Nigeria plans to spend 4.9 trillion naira ($30.96 billion) in 2014, little changed from this year, amid government expectations of reduced oil production.
Budget proposals submitted by Finance Minister Ngozi Okonjo-Iweala to lawmakers today in Abuja on behalf of President Goodluck Jonathan are based on an oil output of 2.39 million barrels a day and a price of $77.5 a barrel. The economy will expand 6.75 percent next year, faster than this year’s 6.5 percent estimate, with the budget deficit increasing to 1.9 percent of GDP from 1.2 percent this year.
Africa’s biggest oil producer will use an exchange rate of 160 naira a dollar to calculate its expenditure, according to the minister. Oil output estimates for next year are 6 percent lower than the figure of 2.53 million barrels a day used for this year’s spending plan.
In his medium-term expenditure proposals sent to lawmakers in September, Jonathan said revenue from crude exports was expected to drop in 2014. Nigeria depends on oil for about 80 percent of government funds and more than 95 percent of foreign income, according to the Finance Ministry.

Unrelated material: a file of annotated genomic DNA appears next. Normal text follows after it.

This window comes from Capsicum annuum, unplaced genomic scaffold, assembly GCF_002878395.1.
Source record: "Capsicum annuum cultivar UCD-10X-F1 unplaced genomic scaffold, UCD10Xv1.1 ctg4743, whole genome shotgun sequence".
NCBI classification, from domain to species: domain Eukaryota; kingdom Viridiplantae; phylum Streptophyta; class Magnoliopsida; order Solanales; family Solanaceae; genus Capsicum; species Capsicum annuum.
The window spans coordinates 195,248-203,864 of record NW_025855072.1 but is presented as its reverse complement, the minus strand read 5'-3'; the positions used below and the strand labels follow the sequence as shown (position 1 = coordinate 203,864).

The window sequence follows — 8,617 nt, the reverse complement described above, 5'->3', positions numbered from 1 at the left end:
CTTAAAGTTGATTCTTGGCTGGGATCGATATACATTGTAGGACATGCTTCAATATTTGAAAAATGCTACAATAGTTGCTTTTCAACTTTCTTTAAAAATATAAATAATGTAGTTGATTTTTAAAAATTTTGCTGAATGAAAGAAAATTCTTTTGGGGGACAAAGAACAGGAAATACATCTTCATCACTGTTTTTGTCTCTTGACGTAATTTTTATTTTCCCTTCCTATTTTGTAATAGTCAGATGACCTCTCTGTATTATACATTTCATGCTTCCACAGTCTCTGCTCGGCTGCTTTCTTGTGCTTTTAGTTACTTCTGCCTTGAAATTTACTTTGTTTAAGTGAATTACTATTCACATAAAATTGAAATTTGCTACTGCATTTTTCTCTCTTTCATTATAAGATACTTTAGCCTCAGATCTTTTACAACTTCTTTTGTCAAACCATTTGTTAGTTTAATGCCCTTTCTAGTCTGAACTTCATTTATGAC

The budget is the last before the 2015 election year, when Jonathan as well as lawmakers and state governors are due to seek new mandates in general elections. Jonathan hasn’t said whether he plans to stand for re-election, though he has come under pressure from some party factions not to run.
Olusegun Obasanjo, a former president and long-time backer, has criticized him for failing to tackle corruption, and his ruling People’s Democratic Party has been hit by a string of defections to the main opposition group, the All Progressives Congress.
Nigeria’s long-delayed plan to rebase its GDP figures next year may boost the assessment of the size of its economy by as much as 60 percent, which would see it overtake South Africa as the continent’s largest nation in terms of total wealth, Renaissance Capital Ltd. said yesterday.
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